What to do with swordfish

Swordfish are dense and meaty, with a slightly sweet taste and a high oil content. Like tuna (also dense and meaty with a high oil content) they can also be dry.

One major advantage of swordfish steaks is that they are simple and easy to cook – there is no skilled filleting or patient deboning required. They just need a few minutes frying each side on a griddle…. or even better over a barbecue.

Care needs to be taken, though, to get the cooking balance right. Too much cooking and it really does go dry and saw-dusty. If you take it off the heat while still just pink in the middle, by the time you serve it, it should be cooked through. But if it isn’t cooked through it is very chewy.

Care also needs to be taken when marinading. If you marinade for too long, especially if the marinade is acid-heavy, the flesh will start to break down and become mushy.  But don’t be too precious about this – I got distracted and marinated for an hour and all was still well!

The flavour of the fish can be easily overwhelmed, so this method uses rosemary which lends a lovely smokey-herb flavour to the dish (but if you forget, as I sometimes do in the rush of everything, all will still be fine); lime, which brings out the taste; and a very lighly curried mayo sauce which counteracts any dryness. The one described below uses tomato paste and curry powder – but I have also substituted some Belazu artichoke and truffle paste very successfully. And for tuna I skip the tomato paste and curry powder, and maybe add a little ginger and possibly some mint.

Swordfish steaks go well with jacket potatoes; or with roast new potatoes to mop up any mayonnaisy juices. And a crisp, green salad adds a bit of texture interest. An avocado and mango salad also goes well. If I make the mayo-truffle-artichoke sauce described above, then it goes really well with a tomato salad, with a lime dressing and a sprinkling of dukkah.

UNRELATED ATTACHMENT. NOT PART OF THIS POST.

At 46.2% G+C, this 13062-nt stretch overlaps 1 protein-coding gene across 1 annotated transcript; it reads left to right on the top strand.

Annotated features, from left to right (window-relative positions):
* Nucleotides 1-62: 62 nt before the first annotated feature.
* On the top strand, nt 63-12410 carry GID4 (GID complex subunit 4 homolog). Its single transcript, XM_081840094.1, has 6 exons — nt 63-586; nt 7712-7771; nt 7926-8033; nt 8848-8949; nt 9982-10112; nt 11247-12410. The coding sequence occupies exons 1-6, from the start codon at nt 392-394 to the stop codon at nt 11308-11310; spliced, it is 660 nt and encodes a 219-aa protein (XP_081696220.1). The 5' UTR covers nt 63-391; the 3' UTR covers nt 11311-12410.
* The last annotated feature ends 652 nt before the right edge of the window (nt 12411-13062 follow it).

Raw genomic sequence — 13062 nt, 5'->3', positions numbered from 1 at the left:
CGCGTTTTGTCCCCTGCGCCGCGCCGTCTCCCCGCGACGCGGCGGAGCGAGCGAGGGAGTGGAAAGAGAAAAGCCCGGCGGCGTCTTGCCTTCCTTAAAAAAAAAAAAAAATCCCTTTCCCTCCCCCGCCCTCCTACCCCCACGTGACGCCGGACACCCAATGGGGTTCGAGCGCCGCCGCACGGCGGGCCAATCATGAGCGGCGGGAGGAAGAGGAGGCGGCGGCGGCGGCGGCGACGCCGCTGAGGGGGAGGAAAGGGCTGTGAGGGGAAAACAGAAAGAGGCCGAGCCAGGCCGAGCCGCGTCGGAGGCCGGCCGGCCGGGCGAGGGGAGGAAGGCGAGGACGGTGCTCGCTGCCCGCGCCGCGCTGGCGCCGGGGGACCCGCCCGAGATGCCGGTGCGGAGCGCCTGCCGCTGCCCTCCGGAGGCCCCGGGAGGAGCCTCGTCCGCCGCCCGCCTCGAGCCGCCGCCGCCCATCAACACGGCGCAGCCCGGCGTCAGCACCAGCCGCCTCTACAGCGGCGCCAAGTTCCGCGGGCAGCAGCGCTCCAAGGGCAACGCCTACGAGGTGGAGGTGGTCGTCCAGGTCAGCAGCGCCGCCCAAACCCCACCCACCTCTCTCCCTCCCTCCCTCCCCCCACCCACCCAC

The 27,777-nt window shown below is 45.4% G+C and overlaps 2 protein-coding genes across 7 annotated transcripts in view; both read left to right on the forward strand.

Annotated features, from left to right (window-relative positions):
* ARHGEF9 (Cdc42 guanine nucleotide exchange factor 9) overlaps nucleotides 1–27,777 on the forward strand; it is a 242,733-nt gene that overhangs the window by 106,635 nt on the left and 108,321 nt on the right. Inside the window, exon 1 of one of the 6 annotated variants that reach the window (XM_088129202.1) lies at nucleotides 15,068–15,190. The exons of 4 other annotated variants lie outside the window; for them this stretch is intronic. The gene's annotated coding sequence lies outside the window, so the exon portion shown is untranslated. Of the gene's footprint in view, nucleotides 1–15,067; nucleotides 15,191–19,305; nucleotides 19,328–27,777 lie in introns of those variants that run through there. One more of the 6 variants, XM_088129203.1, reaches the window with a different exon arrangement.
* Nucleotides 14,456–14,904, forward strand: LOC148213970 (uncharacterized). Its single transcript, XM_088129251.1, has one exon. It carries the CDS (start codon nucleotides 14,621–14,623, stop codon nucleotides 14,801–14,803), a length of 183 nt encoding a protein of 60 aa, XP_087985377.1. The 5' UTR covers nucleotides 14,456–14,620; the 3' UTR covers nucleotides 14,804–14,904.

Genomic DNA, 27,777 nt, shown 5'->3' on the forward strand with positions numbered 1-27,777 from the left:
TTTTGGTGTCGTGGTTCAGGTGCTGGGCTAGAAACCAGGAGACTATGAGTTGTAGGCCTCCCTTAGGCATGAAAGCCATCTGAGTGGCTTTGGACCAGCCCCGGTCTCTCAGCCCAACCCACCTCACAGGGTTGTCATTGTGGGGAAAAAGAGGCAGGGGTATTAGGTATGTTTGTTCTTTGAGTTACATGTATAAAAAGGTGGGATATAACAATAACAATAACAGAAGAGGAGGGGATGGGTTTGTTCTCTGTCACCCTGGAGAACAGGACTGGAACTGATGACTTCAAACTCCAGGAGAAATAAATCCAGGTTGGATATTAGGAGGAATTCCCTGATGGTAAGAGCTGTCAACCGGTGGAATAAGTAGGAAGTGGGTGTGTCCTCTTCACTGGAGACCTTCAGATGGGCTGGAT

For tuna I skip the tomato paste and curry powder…. and just add garlic, lime zest…maybe a little ginger.

About swordfish

Swordfish (Xiphias Gladius) are large, long (about 3m) and fast, with a long, thin, rapier-like bill (hence the name). Like tuna, and some sharks, they have a heating mechanism which heats their eyes and brains well above the surrounding water temperature. This gives improved vision and renders them all the better to pick out their prey. If the prey is large enough to merit it, the swordfish slashes with its long bill in order to weaken it.

If you find a swordfish with slightly pinkish flesh that will be because it has been gorging (probably on the east coast of north America) on a diet of shrimp… often these fish are more expensive.

Swordfish stock is broadly sustainable, for more information on this go to The Marine Conservation Society website.

swordfish
One of the best places to eat swordfish is at The Smoking Lobster in Ventnor.

Leftover swordfish

There’s a very simple solution if you have any leftover swordfish – make it into pâté – just whizz the leftover swordfish flesh, and leftover sauce. You may need to add a little extra lime juice, and some more seasoning… if it’s too solid, maybe a little extra yoghurt.

swordfish
0 0 votes
Article Rating
Subscribe
Notify of
guest

0 Comments
Inline Feedbacks
View all comments

Related Posts

All about langoustes and a recipe for something fantastic to do with them

“Dear Saucy Dressings, I’ve attached a painting that might inspire you to do something fantastic with shellfish.  It’s by an artist we’ve represented for nearly…
Read More

Discovering techniques for smoking and making pâtés at a traditional smokehouse in Whitby

“Even a month on the Continent, combined with intelligence, will teach you that there are many things that are better abroad. All the things that…
Read More

More Than Fourteen Good Things To Do With Smoked Salmon

“Cooking is a powerful weapon in the erotic armoury. I really like to cook for the men in my life –…
Read More

Sign up to our Saucy Newsletter

subscribe today for monthly highlights of foodie events, new restaurant at home menus, recipe ideas and our latest blog posts